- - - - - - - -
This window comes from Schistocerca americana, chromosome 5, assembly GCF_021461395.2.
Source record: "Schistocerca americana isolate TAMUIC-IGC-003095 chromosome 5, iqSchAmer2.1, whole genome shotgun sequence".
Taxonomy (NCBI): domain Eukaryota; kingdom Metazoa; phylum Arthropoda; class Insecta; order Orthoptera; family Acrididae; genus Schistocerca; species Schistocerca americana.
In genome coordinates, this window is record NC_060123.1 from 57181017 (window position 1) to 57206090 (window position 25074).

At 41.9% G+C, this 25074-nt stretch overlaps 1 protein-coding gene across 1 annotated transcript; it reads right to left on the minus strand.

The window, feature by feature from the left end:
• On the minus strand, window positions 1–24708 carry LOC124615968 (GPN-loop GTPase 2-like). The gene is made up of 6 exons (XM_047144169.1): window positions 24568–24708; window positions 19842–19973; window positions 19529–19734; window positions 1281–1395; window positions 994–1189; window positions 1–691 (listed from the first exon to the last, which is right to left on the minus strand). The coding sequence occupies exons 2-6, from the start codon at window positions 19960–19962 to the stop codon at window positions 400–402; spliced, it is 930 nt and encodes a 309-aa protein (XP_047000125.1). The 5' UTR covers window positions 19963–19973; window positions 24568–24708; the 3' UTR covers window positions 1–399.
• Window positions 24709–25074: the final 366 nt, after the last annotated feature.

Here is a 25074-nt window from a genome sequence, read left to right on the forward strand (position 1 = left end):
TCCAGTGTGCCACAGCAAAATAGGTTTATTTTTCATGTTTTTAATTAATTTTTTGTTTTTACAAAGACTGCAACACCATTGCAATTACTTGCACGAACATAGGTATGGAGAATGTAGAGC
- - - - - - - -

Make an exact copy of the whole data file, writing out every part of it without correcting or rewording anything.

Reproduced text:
This window comes from Schistocerca americana, chromosome 5, assembly GCF_021461395.2.
Source record: "Schistocerca americana isolate TAMUIC-IGC-003095 chromosome 5, iqSchAmer2.1, whole genome shotgun sequence".
Taxonomy (NCBI): domain Eukaryota; kingdom Metazoa; phylum Arthropoda; class Insecta; order Orthoptera; family Acrididae; genus Schistocerca; species Schistocerca americana.
In genome coordinates, this window is record NC_060123.1 from 57181017 (window position 1) to 57206090 (window position 25074).

At 41.9% G+C, this 25074-nt stretch overlaps 1 protein-coding gene across 1 annotated transcript; it reads right to left on the minus strand.

The window, feature by feature from the left end:
• On the minus strand, window positions 1–24708 carry LOC124615968 (GPN-loop GTPase 2-like). The gene is made up of 6 exons (XM_047144169.1): window positions 24568–24708; window positions 19842–19973; window positions 19529–19734; window positions 1281–1395; window positions 994–1189; window positions 1–691 (listed from the first exon to the last, which is right to left on the minus strand). The coding sequence occupies exons 2-6, from the start codon at window positions 19960–19962 to the stop codon at window positions 400–402; spliced, it is 930 nt and encodes a 309-aa protein (XP_047000125.1). The 5' UTR covers window positions 19963–19973; window positions 24568–24708; the 3' UTR covers window positions 1–399.
• Window positions 24709–25074: the final 366 nt, after the last annotated feature.

Here is a 25074-nt window from a genome sequence, read left to right on the forward strand (position 1 = left end):
TCCAGTGTGCCACAGCAAAATAGGTTTATTTTTCATGTTTTTAATTAATTTTTTGTTTTTACAAAGACTGCAACACCATTGCAATTACTTGCACGAACATAGGTATGGAGAATGTAGAGC